Gangtok: During the ongoing controversy surrounding the labelling of Sikkimese Nepali as “immigrants” and the striking down of the term “Sikkimese,” the Sikkim Assembly held a special session and passed a government resolution.

The resolution calls for the Indian government to protect and maintain the distinct identity of the Sikkimese people, as outlined in Article 371F and the special status granted to Sikkim at the time of its merger.

During the Assembly discussion, Sikkim Chief Minister Prem Singh Golay stated that the “old settlers” (people who settled in Sikkim on or before April 26, 1975) were only granted IT exemption and are not equal to Sikkim Subjects. He explained that when the IT exemption was granted in 2008 to other inhabitants of Sikkim who were Sikkim Subjects, the old settlers’ were denied the exemption because they had declined the opportunity to become Sikkim Subject holders on April 26, 1974, and had kept their Indian identity.

Golay further stated that the former government was responsible for not granting the old settlers the IT exemption in 2008 and for pushing the issue to the Supreme Court in 2013, where the wrongful mention of Sikkimese people as immigrants was made.

He also mentioned that when the Supreme Court asked the state government about who should receive the IT exemption in July 2018, the then government issued a public notice inviting people other than old settlers to apply. Those who had lands in rural areas and those who were government employees working in Sikkim prior to December 31, 1969, were allowed to apply.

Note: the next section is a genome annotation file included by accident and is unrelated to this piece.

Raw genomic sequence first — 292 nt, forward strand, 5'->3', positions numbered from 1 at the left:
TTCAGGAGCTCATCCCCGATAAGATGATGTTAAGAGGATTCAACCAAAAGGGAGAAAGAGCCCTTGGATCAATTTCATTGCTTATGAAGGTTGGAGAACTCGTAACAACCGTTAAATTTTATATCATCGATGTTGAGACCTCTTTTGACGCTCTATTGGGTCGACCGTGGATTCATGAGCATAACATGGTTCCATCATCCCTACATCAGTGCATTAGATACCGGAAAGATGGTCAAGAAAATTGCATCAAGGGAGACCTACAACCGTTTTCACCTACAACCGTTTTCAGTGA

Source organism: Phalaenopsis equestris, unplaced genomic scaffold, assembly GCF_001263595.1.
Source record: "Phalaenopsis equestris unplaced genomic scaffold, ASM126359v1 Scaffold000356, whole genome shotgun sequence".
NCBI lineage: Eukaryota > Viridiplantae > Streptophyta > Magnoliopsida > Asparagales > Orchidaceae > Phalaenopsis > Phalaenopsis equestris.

The Chief Minister also noted that during the COVID-19 pandemic, when his government was formed, they had virtual hearings and were not aware of the wrongful mention of Sikkimese people as immigrants, nor did they have the opportunity to discuss it in the Supreme Court.

Golay pointed out that the final hearing for the IT exemption case was conducted on August 11, 2022, without a proper hearing. According to him, “In the last hearing, we were unable to present our argument due to the IT exemption being a concern for the Union government. We do not disapprove of the IT exemption for old settlers, but we suggest that it should not affect the status of Sikkim Subjects.”

Golay highlighted his trust in the independence of the judiciary and stated that there was no way to lobby for the IT exemption case.

He said, “Since the last hearing in the IT exemption case was in August 2022, the verdict came after five months and we were unable to intervene during that time. The court’s decision cannot be influenced. We trusted the apex court and I was equally worried about the immigrant tag.”